Five Outside REIT Management Agreements Are Revised. One Management Company. The Same Revisions. And the Same People.

This morning, QuidnuncRE looked at the move by Commonwealth REIT of Newton, Mass., which, in the midst of a takeover battle, amended an agreement with a company that runs its operations.  The move was designed to address investor charges that the company generated fees paid at the shareholders' expense, for the benefit of interlocking managements. 

The QuidnuncRE details on the Commonwealth REIT move involving its management company, Reit Management & Research LLC, can be found HERE.

That agreement was one of five virtually identical contract re-dos for Reit Management announced today, with five REITs, including Commonwealth--all of which are located at the same Newton street address.

The amended management agreements were announced in press releases today, following up on earlier promises to "further align interests of management with shareholders."

There are no indications that the other companies are the subject of the kind of hostile takeover efforts faced by Commonwealth from New York investors Corvex Management LP and Related Cos.

Presumably, with publically traded companies, the board-ouster moves that Commonwealth maintains it is addressing could be faced at the others, too, so the focus on shareholder return likely is intended to head that off.

In addition to the outside management agreements, the five REITs have intertwined management, though distinctly different missions. A father-and-son team, Barry and Adam Portnoy, sit at the top of the boards of the five REITs, which started out as Commonwealth subsidiaries.

The Commonwealth site also discusses the history of Reit Management, and its work for the REITs and other companies, at length, HERE.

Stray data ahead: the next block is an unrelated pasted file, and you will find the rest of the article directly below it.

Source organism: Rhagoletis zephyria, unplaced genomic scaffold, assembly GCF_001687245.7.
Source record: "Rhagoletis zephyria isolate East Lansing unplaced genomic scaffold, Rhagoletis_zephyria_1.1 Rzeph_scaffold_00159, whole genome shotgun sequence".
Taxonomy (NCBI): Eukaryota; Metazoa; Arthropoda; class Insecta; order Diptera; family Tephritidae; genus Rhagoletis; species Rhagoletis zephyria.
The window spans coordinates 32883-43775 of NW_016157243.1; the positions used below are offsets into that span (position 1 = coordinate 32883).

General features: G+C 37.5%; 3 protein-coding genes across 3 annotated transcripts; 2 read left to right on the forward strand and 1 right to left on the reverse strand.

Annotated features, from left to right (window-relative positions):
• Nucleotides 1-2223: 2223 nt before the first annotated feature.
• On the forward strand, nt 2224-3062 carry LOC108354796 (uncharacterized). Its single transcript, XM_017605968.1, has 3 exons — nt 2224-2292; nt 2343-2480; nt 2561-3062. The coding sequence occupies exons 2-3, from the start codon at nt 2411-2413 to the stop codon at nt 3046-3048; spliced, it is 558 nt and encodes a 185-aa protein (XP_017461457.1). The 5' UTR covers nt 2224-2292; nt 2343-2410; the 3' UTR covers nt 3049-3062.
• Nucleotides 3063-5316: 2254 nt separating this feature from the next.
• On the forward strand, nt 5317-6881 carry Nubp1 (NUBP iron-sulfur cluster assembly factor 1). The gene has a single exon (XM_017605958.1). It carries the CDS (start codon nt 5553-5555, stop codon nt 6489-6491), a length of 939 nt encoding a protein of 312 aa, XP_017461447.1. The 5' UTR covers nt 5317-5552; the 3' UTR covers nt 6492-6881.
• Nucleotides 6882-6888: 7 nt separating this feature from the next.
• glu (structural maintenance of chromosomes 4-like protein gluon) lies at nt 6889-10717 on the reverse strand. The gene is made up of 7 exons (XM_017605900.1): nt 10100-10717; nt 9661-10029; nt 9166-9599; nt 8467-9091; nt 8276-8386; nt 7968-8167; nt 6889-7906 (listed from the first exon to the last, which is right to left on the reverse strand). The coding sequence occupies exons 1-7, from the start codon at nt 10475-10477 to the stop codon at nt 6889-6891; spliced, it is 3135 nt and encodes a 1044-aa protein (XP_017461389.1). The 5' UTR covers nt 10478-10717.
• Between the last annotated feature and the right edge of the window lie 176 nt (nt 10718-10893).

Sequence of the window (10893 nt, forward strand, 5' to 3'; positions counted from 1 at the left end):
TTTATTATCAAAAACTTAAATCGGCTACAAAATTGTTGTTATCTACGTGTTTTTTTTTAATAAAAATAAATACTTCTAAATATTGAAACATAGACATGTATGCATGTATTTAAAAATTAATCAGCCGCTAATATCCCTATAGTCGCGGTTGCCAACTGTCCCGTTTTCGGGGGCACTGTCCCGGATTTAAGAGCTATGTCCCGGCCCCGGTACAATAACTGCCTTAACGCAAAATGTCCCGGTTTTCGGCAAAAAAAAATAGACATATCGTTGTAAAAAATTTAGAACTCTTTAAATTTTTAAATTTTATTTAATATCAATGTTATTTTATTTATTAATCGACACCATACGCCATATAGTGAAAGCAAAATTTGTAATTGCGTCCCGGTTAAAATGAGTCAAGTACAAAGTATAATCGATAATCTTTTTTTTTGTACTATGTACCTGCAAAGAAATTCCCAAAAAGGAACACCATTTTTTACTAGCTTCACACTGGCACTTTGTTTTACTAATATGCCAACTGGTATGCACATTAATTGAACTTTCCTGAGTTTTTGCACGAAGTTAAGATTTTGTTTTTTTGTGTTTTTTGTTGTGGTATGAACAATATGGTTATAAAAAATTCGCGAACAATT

Commonwealth itself is a huge REIT.  It owned $6.8 billion of properties in 31 states, Washington, D.C., and Australia, according to its website, as of Sept. 30.  But it has no employees:  all of the management services are run through Reit Management, which gets fees from the REITs for its efforts.

In addition to Commonwealth, the other four companies whose Reit Management agreements were revised today are Select Income REIT, which says it focuses on owning and investing in net leased, single-tenant properties; Hospitality Properties Trust, which owns hotels; Senior Housing Properties Trust, which primarily owns healthcare properties, and Government Properties Income Trust, which primarily owns and leases office buildings that are majority leased to government tenants. 

Today's press release for each of the companies is located in the lower right of each of the home page links above. A direct link to Select's press release, the last of the bunch to be released earlier this evening, is HERE.

All of the press releases indicate the companies had announced that the new management terms were coming.  All were worked out by independent board committees, and the new compensation plans were designed by the big management advisory firm FTI Consulting. 

At the center of the press releases today are the new structures for the management company's compensation agreements, with provisions for a base fee and incentives.  The terms and formulas were virtually the same for the new base and incentive fees that the companies will pay Reit Management, along with a three-year phase-in for a new method of voting for the REIT board.  These were discussed in this morning's QuidnuncRE post, HERE.

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